One of the most interesting parts of the current row over the high pay of university vice-chancellors is how difficult they’re finding it to defend themselves:
“Vice-chancellors have joined forces this week to defend their salaries. Louise Richardson, 59, head of Oxford University, said her £350,000 pay was modest compared with footballers and accused “tawdry politicians” and the media of mendacity for linking high pay to the increase in tuition fees.”
Not content with sticking with dubious comparisons, Richardson also tried to rope in the BBC pay row by suggesting the Corporation not take the line that she be paid less than her male predecessor.
Such tactics are so transparently bad as to induce cringing, especially the gender one. As Lord Adonis pointed out: “The fact that her predecessor was wildly overpaid is no reason for her to be so too.” The President of Universities UK, Janet Beer, has a better line she might share with her charges:
“The role of the vice-chancellor has evolved from leading a community of scholars to leading large, complex, global organisations – organisations with multimillion-pound turnovers,” she will say. “Competitive remuneration is needed to attract the best leaders with the skills to lead these complex organisations.”
Nonetheless Jo Johnson, the universities minister, is pushing ahead with plans to intervene in university pay decisions.
The new Office for Students (OfS) will “take action”, including possible fines, if it feels that an institution is offering senior staff an unjustifiable pay deal, and under new OfS rules the details of any university staff member paid more than £100,000 will need to be listed publicly.
(If the OfS could also investigate why so many of the lovely, old buildings in any given university end up as offices, rather than teaching spaces, that would also be great.)
I mentioned in a previous article that our current university model falls between two stools because we haven’t made up our minds about whether its a public good or a private one. That doesn’t just affect tuition fees and funding, which I was focusing on in that piece – we can see the same dynamic at play in the row over fees.
On the one hand, British universities (or at least the top-flight ones) really are privately-run, globally-facing institutions. They’re competing for students, research grants, and (if we take the vice-chancellors at their word) executive talent with rival institutions from around the world – some of which, as in America, do pay a lot more.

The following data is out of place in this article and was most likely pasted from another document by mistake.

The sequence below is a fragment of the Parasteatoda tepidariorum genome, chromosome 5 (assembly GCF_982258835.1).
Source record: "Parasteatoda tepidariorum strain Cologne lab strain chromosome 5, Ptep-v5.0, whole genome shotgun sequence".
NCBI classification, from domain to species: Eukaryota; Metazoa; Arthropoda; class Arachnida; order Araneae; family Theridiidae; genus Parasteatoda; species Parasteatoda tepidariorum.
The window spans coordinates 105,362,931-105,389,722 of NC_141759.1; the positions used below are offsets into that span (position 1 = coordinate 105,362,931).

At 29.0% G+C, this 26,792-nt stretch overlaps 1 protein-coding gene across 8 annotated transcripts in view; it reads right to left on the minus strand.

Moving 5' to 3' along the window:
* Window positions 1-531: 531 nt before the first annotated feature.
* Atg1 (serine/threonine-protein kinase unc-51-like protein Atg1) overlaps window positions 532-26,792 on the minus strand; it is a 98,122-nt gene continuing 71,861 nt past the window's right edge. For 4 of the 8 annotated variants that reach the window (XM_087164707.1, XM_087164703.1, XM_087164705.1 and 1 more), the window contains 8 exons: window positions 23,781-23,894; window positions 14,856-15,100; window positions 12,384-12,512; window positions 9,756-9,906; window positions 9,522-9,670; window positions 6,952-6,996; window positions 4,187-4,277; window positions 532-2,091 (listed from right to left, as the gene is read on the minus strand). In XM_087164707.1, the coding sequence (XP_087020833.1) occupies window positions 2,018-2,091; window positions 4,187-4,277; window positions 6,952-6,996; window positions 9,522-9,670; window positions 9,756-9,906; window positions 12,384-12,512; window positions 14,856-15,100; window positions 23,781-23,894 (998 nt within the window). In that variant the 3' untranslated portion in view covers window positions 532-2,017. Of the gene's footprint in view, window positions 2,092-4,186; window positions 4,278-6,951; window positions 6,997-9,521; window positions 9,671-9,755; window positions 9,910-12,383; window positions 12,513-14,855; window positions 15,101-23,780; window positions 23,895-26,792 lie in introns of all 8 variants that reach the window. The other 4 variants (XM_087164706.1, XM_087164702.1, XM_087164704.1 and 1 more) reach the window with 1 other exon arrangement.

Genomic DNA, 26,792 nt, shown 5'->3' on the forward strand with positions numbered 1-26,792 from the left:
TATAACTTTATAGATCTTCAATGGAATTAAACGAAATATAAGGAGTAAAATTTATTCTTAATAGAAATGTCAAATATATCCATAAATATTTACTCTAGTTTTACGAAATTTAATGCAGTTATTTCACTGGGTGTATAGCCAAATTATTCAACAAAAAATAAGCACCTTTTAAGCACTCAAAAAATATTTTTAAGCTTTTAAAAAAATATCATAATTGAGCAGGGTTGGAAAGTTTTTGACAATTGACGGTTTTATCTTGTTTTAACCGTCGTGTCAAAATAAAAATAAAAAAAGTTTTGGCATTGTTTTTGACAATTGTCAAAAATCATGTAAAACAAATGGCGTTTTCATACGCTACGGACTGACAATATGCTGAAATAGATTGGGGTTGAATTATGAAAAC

Yet America has a clear division between its elite institutions and its more public service-oriented state and community institutions. Since Britain hasn’t embraced the American approach, even our top universities also feel very much like part of the public sector.
They are dependant in large if not overwhelming part on the government for their funding, and are thus expected to be cost-effective providers of the service for which the Government is paying: undergraduate (and now postgraduate) education for British students.
Even on this site, there have been different views about the extent to which universities are actually falling short in the latter. But the current row has made it clear that universities must increasingly keep their British customers (both students and ministers) happy if they want to be left alone to pursue their global ambitions.
A short postscript. In his very interesting response to my previous piece on universities, Professor Philip Booth wrote that I “seemed to suggest that the courses that should be subsidised were those that give rise to higher private returns in terms of greater earning power.”
In fact, I suggested that the state should subsidise courses which provided a clear return on investment to the nation, and that courses which didn’t meet this criteria would have an incentive to play up their private rewards to justify higher fees. I fully agree with Booth that the case for subsidising a degree where a lifetime’s high earnings are already incentive enough is hard to make.